Formulaic writing gets a bad rap. Nobody wants to feel that the music they love was written in a calculated way, but I think it’s important to draw a distinction between upholding the tradition of the 3-minute pop song and completely reverse-engineering music based on market studies. The fact is, for better or worse, every one of us has been programmed to understand a couple of basic song structures.

The main one: Verse–Prechorus–Chorus–Verse–Prechorus–Chorus–Bridge–Chorus

Sometimes there’s a short intro. We expect the first verse to spell out what the song is going to be about. The prechorus that follows builds tension toward an anticipated payoff. The chorus is the catchy main idea that we’ve been waiting for–the repeated part that everyone can sing along to–and it usually contains the song title. (In olden times it was known as the ‘refrain’, and it’s more and more often referred to as the ‘hook’ in the age of hip hop.)

In the second verse the story continues to be told. Expect a new idea or a new perspective to be introduced, just when it might start getting boring. Lyrics are almost never repeated in verses. The prechorus that follows may contain the same words as the first, but it may be shortened to get to the second chorus faster. Next, three quarters of the way through the song, a bridge (or ‘b-section’) breaks the melodic pattern…it’s somewhere else to go for a moment. Sometimes solos are used in place of, or in addition to, bridges. Finally, we’re taken home with the biggest chorus yet at the end.

Occasionally you’ll get a song with no prechoruses, or one with an outro or ‘tag’ at the end. But this basic structure applies to virtually every song you’ve ever heard. Even long club mixes are the same: there’s just a longer intro, a longer bridge in the form of a drum break or build, and a longer outro.

Many new writers are unaware of this structure, or they will intentionally start writing without studying it with the belief that this will allow them to express themselves in a pure way, unfettered by convention. However it’s basically inevitable that when they do hit on a structure that feels right, it will be because they’ve kept moving parts around until they have something that follows the structure described above.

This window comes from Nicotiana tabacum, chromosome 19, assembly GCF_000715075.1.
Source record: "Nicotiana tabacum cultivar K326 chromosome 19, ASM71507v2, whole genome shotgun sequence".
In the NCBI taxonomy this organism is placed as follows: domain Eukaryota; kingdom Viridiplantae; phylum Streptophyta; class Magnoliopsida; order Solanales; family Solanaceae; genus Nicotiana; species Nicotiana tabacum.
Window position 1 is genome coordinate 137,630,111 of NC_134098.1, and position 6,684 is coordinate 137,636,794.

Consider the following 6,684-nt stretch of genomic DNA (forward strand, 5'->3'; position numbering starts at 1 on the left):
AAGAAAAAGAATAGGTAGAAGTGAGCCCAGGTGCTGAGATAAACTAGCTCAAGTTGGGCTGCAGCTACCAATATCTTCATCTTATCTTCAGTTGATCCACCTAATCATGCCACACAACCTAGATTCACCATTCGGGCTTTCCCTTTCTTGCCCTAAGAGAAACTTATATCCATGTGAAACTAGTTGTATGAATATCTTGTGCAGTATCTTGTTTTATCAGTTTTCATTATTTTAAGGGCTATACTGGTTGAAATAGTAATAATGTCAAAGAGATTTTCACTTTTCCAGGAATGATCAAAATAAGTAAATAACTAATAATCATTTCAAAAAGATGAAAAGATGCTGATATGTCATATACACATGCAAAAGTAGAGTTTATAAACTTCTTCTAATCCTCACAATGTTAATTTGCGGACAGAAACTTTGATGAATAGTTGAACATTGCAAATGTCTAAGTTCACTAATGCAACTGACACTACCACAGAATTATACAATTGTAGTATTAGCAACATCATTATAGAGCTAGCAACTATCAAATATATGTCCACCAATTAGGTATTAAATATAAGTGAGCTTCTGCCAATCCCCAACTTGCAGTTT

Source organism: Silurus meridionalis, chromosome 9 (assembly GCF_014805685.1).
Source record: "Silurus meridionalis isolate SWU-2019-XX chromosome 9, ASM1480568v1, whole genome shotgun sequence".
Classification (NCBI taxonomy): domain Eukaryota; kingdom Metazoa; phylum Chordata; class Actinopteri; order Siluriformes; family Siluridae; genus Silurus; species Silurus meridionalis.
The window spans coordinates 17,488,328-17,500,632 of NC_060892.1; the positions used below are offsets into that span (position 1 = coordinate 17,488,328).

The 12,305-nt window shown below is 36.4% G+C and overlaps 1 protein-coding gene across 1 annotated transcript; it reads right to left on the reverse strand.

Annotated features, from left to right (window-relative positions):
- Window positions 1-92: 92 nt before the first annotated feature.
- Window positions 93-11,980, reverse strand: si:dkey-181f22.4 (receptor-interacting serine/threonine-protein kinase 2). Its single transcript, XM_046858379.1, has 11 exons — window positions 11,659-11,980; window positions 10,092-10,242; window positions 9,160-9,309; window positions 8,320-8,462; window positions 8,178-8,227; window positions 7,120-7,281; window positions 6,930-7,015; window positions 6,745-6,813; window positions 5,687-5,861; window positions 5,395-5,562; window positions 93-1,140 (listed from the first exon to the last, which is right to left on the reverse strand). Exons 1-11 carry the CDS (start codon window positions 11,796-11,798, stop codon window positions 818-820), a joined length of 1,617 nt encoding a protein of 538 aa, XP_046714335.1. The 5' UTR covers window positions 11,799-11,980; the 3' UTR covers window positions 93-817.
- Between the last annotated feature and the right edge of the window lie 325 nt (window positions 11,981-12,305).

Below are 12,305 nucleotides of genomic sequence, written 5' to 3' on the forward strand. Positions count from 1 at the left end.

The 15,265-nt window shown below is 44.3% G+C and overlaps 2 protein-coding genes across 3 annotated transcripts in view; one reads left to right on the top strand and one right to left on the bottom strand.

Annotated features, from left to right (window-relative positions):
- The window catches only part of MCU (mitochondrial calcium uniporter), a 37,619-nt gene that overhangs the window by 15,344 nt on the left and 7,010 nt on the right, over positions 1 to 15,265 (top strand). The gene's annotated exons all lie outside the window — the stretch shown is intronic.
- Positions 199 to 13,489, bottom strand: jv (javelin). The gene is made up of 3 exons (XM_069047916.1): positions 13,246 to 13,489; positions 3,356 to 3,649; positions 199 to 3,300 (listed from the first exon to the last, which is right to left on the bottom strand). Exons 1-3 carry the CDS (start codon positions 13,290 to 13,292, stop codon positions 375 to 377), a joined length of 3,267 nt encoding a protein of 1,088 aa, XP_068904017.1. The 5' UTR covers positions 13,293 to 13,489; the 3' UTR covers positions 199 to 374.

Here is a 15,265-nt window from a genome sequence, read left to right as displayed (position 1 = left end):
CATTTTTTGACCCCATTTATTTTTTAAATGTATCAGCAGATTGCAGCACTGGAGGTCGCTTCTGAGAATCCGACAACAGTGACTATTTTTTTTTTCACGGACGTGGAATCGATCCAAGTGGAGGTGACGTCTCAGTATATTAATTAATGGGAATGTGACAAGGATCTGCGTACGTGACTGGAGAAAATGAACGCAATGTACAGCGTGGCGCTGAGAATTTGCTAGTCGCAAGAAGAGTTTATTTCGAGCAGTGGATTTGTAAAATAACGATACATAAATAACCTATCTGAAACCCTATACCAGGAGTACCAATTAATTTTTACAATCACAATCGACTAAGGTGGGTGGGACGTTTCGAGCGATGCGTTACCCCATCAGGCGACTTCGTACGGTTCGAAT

So it’s just faster to accept that this song arc is part of a language we’ve all learned subconsciously. It’s a tradition. There is still plenty of room within that tradition to be an individual. In many ways we should be thankful that the structure pins down a couple of constants for us. What sets writers apart is the substance they fill this pre-determined form with. And the more experienced writers will naturally begin to manipulate the structure in ways that make sense to all of us as listeners.

Jimmy Cliff Back In The Day

Jimmy Cliff Back In The Day

The other song structure worth mentioning is an older form that has its roots in gospel hymns: Chorus–Bridge–Chorus–Bridge–Chorus. Jimmy Cliff made use of its spiritual feel in his classic ‘Many Rivers To Cross’:

Each chorus begins with the lyric ‘Many rivers to cross,’ and from there he identifies another aspect of his tribulations: ‘…and it’s only my will that keeps me alive.  I’ve been licked, washed up for years, and I merely survive because of my pride.’ The bridge section, which appears twice to provide a respite from the chorus, addresses his loneliness: ‘But loneliness won’t leave me alone. It’s such a drag to be on your own.  My woman left and she didn’t say why.  Well I guess I have to cry.’

One of the few songs in the history of pop music that defies convention is Marvin Gaye’s classic ‘Let’s Get It On’. The song does follow Chorus-Bridge-Chorus-Bridge-Chorus form, but the melody is ‘through-written,’ meaning each section takes a new melodic route, with very little repetition. It’s extremely difficult to write something that stays hooky throughout without ever repeating the melody…but if you think you know as much as Marvin Gaye knew about writing when he came up with the seemingly effortless ‘Let’s Get It On’, I encourage you to try it!

, , , , , ,

No Comments